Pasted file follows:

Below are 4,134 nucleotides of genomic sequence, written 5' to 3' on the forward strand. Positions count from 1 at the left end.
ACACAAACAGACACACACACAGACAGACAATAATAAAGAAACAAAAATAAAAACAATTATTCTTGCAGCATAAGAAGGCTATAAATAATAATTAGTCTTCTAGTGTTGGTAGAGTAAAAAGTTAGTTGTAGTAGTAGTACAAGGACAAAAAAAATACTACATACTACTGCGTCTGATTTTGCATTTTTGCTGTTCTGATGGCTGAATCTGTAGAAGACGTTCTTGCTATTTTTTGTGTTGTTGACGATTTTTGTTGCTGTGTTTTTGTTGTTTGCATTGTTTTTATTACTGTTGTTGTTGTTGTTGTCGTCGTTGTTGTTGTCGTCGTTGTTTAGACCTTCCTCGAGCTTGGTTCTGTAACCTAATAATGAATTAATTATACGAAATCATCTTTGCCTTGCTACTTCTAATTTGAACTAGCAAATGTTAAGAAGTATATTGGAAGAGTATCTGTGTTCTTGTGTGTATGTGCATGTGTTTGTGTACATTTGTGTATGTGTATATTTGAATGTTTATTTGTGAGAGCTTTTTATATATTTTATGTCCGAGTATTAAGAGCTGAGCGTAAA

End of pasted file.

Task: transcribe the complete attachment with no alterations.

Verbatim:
Below are 4,134 nucleotides of genomic sequence, written 5' to 3' on the forward strand. Positions count from 1 at the left end.
ACACAAACAGACACACACACAGACAGACAATAATAAAGAAACAAAAATAAAAACAATTATTCTTGCAGCATAAGAAGGCTATAAATAATAATTAGTCTTCTAGTGTTGGTAGAGTAAAAAGTTAGTTGTAGTAGTAGTACAAGGACAAAAAAAATACTACATACTACTGCGTCTGATTTTGCATTTTTGCTGTTCTGATGGCTGAATCTGTAGAAGACGTTCTTGCTATTTTTTGTGTTGTTGACGATTTTTGTTGCTGTGTTTTTGTTGTTTGCATTGTTTTTATTACTGTTGTTGTTGTTGTTGTCGTCGTTGTTGTTGTCGTCGTTGTTTAGACCTTCCTCGAGCTTGGTTCTGTAACCTAATAATGAATTAATTATACGAAATCATCTTTGCCTTGCTACTTCTAATTTGAACTAGCAAATGTTAAGAAGTATATTGGAAGAGTATCTGTGTTCTTGTGTGTATGTGCATGTGTTTGTGTACATTTGTGTATGTGTATATTTGAATGTTTATTTGTGAGAGCTTTTTATATATTTTATGTCCGAGTATTAAGAGCTGAGCGTAAA